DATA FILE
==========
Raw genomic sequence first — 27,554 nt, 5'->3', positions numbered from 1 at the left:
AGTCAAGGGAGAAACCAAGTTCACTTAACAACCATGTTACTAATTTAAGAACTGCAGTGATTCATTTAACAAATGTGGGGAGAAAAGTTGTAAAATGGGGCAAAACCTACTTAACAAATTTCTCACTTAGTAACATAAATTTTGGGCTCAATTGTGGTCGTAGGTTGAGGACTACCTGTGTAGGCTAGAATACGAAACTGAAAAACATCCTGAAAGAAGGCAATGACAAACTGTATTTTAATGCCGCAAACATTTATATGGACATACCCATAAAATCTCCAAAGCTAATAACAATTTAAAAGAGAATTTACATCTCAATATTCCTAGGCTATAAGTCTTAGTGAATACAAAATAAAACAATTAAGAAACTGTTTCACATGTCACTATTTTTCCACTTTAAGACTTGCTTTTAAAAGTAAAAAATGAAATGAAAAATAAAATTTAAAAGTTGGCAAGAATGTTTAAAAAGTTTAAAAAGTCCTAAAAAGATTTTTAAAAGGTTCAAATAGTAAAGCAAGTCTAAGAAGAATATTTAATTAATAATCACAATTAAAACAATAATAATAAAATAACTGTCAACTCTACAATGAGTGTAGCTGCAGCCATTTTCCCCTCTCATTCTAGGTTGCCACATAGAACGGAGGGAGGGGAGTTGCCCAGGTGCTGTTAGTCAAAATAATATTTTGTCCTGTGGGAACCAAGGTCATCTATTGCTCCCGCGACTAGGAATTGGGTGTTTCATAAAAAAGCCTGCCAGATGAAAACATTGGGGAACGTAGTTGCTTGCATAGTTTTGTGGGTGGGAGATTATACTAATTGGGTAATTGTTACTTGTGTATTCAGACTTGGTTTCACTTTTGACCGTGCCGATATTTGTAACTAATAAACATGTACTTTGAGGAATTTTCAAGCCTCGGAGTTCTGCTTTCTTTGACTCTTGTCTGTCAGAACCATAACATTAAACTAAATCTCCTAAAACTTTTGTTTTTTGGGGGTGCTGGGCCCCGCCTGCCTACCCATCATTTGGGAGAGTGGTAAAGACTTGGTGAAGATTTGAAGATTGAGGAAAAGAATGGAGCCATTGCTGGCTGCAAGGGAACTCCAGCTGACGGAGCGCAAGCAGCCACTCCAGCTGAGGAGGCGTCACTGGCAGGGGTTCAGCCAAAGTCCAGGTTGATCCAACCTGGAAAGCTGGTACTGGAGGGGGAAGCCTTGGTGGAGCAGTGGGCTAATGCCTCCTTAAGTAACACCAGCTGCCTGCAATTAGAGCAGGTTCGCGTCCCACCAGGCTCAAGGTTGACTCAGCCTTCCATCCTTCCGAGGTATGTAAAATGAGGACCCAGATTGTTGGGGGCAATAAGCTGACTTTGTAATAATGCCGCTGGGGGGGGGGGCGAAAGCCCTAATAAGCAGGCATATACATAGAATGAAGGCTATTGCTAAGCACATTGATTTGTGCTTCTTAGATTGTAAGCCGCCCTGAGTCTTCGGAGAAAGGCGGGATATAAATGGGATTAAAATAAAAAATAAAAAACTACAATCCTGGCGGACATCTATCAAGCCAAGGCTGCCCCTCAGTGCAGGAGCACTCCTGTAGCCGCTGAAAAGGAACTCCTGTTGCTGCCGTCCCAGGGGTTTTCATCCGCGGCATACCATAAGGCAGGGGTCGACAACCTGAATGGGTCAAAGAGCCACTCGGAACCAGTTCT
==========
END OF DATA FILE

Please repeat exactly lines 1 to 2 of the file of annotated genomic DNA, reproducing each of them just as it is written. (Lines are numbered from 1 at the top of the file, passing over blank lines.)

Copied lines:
Raw genomic sequence first — 27,554 nt, 5'->3', positions numbered from 1 at the left:
AGTCAAGGGAGAAACCAAGTTCACTTAACAACCATGTTACTAATTTAAGAACTGCAGTGATTCATTTAACAAATGTGGGGAGAAAAGTTGTAAAATGGGGCAAAACCTACTTAACAAATTTCTCACTTAGTAACATAAATTTTGGGCTCAATTGTGGTCGTAGGTTGAGGACTACCTGTGTAGGCTAGAATACGAAACTGAAAAACATCCTGAAAGAAGGCAATGACAAACTGTATTTTAATGCCGCAAACATTTATATGGACATACCCATAAAATCTCCAAAGCTAATAACAATTTAAAAGAGAATTTACATCTCAATATTCCTAGGCTATAAGTCTTAGTGAATACAAAATAAAACAATTAAGAAACTGTTTCACATGTCACTATTTTTCCACTTTAAGACTTGCTTTTAAAAGTAAAAAATGAAATGAAAAATAAAATTTAAAAGTTGGCAAGAATGTTTAAAAAGTTTAAAAAGTCCTAAAAAGATTTTTAAAAGGTTCAAATAGTAAAGCAAGTCTAAGAAGAATATTTAATTAATAATCACAATTAAAACAATAATAATAAAATAACTGTCAACTCTACAATGAGTGTAGCTGCAGCCATTTTCCCCTCTCATTCTAGGTTGCCACATAGAACGGAGGGAGGGGAGTTGCCCAGGTGCTGTTAGTCAAAATAATATTTTGTCCTGTGGGAACCAAGGTCATCTATTGCTCCCGCGACTAGGAATTGGGTGTTTCATAAAAAAGCCTGCCAGATGAAAACATTGGGGAACGTAGTTGCTTGCATAGTTTTGTGGGTGGGAGATTATACTAATTGGGTAATTGTTACTTGTGTATTCAGACTTGGTTTCACTTTTGACCGTGCCGATATTTGTAACTAATAAACATGTACTTTGAGGAATTTTCAAGCCTCGGAGTTCTGCTTTCTTTGACTCTTGTCTGTCAGAACCATAACATTAAACTAAATCTCCTAAAACTTTTGTTTTTTGGGGGTGCTGGGCCCCGCCTGCCTACCCATCATTTGGGAGAGTGGTAAAGACTTGGTGAAGATTTGAAGATTGAGGAAAAGAATGGAGCCATTGCTGGCTGCAAGGGAACTCCAGCTGACGGAGCGCAAGCAGCCACTCCAGCTGAGGAGGCGTCACTGGCAGGGGTTCAGCCAAAGTCCAGGTTGATCCAACCTGGAAAGCTGGTACTGGAGGGGGAAGCCTTGGTGGAGCAGTGGGCTAATGCCTCCTTAAGTAACACCAGCTGCCTGCAATTAGAGCAGGTTCGCGTCCCACCAGGCTCAAGGTTGACTCAGCCTTCCATCCTTCCGAGGTATGTAAAATGAGGACCCAGATTGTTGGGGGCAATAAGCTGACTTTGTAATAATGCCGCTGGGGGGGGGGGCGAAAGCCCTAATAAGCAGGCATATACATAGAATGAAGGCTATTGCTAAGCACATTGATTTGTGCTTCTTAGATTGTAAGCCGCCCTGAGTCTTCGGAGAAAGGCGGGATATAAATGGGATTAAAATAAAAAATAAAAAACTACAATCCTGGCGGACATCTATCAAGCCAAGGCTGCCCCTCAGTGCAGGAGCACTCCTGTAGCCGCTGAAAAGGAACTCCTGTTGCTGCCGTCCCAGGGGTTTTCATCCGCGGCATACCATAAGGCAGGGGTCGACAACCTGAATGGGTCAAAGAGCCACTCGGAACCAGTTCT